Monday, September 28, 2009

THE UGLY FANGS OF THE CITY OF JOY

All of ten, he had come to see the huge City of Joy, flooded with lights, adorned with beautiful and artistic ‘pandals’ at every nook and corner, with loud deafening music of Hindi movies on the streets. He had come with his rustic dad, who was equally overwhelmed by the sight of Kolkata’s magnanimity. The city seemed to embrace everyone, irrespective of their caste, social profile etc, with a warm smile and a loving hug.

They had boarded a bus, probably for the first time. For people who have no idea of the buses of Kolkata, let me give you a rough idea. They keep filling till you choke inside and people hang out of the doors like a bunch of monkeys. But luckily the boy and his father got themselves a much coveted window seat. The boy had wide open eyes and it seemed, he wanted to take back home the whole of the city - the fun, the noise and the essence, imbedded in his mind. He was collecting stories which he could share with his less fortunate friends who never had a chance to visit Kolkata.


The bus was filling up fast with people - ‘Urban’ and ‘Well educated’ men, women, children, all decked up and looking their best. There was already a commotion inside. To be able to stand still without being stepped on, or being hit by someone’s elbow seemed practically impossible. People gave cold stares at the rustic duo as they occupied the seat which otherwise could have been taken by anyone else…The local Miss India with her painted face, the middle aged mother of two, the elderly man in Kurta Pajama. But all these people were not lucky to get that seat and were somehow managed to stand still as the bus raced along the road.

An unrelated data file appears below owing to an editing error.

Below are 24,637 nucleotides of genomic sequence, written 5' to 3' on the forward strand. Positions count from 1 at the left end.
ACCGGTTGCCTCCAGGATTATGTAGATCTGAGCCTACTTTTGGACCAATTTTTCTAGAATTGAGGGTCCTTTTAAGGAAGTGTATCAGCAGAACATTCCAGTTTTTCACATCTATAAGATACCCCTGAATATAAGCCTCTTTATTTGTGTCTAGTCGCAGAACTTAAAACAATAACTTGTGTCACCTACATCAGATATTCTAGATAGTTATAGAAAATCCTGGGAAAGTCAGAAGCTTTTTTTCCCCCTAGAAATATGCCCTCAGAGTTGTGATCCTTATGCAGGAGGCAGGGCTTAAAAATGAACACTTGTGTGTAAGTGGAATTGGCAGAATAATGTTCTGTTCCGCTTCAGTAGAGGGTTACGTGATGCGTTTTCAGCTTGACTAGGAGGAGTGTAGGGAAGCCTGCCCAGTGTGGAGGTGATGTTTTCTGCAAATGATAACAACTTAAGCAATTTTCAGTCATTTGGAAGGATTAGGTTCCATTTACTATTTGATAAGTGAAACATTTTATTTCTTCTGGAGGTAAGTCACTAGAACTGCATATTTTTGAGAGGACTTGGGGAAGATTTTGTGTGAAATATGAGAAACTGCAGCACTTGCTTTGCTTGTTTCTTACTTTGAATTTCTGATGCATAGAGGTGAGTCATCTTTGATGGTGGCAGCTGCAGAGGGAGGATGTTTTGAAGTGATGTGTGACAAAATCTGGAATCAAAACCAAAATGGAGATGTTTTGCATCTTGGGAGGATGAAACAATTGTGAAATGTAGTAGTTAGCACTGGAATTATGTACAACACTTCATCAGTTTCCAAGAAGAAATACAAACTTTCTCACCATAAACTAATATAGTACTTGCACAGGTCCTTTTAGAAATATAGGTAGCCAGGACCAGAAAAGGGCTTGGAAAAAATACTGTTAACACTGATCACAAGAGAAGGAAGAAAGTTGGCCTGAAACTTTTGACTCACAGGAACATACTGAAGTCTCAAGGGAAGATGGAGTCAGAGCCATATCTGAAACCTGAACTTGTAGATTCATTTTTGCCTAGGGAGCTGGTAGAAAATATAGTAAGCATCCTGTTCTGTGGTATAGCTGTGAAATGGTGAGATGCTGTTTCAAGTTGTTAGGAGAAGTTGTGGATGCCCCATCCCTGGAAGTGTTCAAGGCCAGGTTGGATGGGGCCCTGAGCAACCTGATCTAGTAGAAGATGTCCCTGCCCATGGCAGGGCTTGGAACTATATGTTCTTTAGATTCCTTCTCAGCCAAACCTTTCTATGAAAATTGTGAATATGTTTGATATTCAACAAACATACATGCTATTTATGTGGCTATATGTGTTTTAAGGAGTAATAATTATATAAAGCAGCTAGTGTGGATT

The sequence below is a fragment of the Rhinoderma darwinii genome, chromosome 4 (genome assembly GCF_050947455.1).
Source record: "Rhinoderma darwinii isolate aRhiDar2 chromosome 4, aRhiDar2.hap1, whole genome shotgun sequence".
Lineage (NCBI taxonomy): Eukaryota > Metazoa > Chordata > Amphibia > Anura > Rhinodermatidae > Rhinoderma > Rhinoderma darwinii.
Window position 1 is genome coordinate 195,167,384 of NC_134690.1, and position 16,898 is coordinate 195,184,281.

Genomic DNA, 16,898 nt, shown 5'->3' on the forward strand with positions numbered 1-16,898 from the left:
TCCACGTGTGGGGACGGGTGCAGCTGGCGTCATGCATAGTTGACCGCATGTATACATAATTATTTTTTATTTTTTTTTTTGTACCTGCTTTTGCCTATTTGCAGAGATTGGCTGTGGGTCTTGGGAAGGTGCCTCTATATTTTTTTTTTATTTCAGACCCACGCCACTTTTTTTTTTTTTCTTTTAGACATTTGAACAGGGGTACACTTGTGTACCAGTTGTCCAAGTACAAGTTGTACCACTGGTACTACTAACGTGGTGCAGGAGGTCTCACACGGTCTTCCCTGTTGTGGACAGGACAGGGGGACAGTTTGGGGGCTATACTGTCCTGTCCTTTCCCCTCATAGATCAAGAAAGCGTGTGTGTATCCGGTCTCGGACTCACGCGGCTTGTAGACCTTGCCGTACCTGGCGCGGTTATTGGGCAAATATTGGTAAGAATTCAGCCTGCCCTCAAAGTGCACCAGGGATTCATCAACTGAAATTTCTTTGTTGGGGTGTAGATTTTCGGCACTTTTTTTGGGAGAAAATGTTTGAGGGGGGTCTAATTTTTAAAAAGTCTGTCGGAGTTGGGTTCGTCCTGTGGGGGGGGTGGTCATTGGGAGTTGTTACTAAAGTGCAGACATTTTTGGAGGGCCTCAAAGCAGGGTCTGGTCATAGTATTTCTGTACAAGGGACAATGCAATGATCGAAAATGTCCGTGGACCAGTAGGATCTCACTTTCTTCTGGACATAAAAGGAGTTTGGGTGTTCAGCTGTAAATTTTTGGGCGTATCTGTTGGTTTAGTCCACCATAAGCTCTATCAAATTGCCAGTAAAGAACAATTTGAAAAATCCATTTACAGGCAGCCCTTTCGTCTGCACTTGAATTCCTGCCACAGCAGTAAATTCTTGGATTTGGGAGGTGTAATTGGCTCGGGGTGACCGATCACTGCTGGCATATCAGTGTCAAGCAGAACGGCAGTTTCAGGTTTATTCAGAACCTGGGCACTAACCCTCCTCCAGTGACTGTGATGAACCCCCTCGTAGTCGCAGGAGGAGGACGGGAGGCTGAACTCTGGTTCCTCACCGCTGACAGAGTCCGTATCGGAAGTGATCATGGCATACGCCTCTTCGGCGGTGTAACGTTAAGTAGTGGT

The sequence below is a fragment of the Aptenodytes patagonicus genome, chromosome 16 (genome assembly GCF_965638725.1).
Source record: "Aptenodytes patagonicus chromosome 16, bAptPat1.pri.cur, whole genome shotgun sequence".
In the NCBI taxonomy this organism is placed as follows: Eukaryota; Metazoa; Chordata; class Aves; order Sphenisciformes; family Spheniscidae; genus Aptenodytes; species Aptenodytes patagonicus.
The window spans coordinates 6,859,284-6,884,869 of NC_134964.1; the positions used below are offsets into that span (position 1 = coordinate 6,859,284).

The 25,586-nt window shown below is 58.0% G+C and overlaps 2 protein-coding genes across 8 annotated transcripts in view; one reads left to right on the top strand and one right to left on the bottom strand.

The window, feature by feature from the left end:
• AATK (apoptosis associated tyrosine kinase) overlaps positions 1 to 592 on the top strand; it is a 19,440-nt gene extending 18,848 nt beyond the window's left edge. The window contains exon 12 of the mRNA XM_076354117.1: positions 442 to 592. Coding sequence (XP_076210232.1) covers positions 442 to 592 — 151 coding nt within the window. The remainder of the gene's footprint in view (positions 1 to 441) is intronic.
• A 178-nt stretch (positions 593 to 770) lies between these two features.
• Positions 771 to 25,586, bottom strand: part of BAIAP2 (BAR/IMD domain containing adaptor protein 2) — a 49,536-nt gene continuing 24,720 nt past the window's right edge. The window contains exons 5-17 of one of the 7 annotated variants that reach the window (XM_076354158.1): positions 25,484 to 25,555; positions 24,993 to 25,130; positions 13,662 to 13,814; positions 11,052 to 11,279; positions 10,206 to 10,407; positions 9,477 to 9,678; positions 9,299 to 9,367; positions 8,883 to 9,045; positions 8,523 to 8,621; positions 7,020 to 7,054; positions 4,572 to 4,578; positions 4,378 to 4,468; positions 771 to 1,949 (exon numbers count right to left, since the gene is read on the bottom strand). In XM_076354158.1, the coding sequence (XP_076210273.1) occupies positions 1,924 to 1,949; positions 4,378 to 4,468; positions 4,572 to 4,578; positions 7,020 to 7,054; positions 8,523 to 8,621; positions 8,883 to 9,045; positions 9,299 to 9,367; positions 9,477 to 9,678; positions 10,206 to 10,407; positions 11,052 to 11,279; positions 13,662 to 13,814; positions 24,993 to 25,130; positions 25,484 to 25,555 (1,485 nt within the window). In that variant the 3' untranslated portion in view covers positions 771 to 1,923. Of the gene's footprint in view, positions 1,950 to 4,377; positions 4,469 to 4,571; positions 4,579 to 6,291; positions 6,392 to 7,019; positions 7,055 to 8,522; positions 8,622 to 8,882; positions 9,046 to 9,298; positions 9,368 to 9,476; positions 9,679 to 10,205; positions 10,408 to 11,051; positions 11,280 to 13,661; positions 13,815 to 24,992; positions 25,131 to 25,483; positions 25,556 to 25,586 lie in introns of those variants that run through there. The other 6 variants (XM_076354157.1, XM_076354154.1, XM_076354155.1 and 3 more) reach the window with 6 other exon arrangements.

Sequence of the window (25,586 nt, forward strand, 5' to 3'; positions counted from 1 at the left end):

Suddenly, the ‘little boy’ grew restless. “I want to throw up, I want to throw up,” he told his father. A more confused dad, completely unaware of the ways of the city, didn’t know what to do. Before he could think of anything, the ‘little boy’ threw up- And hell broke loose.

People standing close to them, waiting for their turn to take the seat were repelled as if struck by lightning. Immediately in a rippling action the pandemonium spread. It was a wild fire. One could hear a growing shuffling of the feet and groan and grunts from the far corners with the precariously hanging passengers nearly thrown out of the bus. A mini rampage set the whole place astir. There were stiletto jabs, elbow knocks, missing bags and broken finger nails. There were shrieks and cries and angry shouts from all over. The duo in their pool of yellow slush was the least of the problems but they were the villain of the piece alright. “Why do the buses allow such villagers who have got no civic sense?” shouted a middle aged man carrying a small girl of his own. “Hey you stupid oaf, jut the boy’s head out of the window. He’ll ruin our dresses,” shouted another woman.


The perplexed father couldn’t even comfort his terrified son. He had no clue what to do. He tried to push his little head outside the window to assuage the crowd. He was like Abraham trying to please the God. “Just put your head out,” he said with great annoyance. He was not angry with the child. He was unable to handle the indignity they were thrown into. He was just flushed and angry and humiliated and it showed in his face.


“No, daddy pleases … the wheels the wheels” was all the frightened boy could manage to say. His body was crocked up uncomfortably, his throat choking in the firm grip of his father. His face was smeared with tears, dirt and water. His new clothes were soiled. His father’s clothes were soiled too. He wondered if he was being punished for his vile act. In his meek voice, he simply told his dad, “I’m sorry, I’ll never do it again.”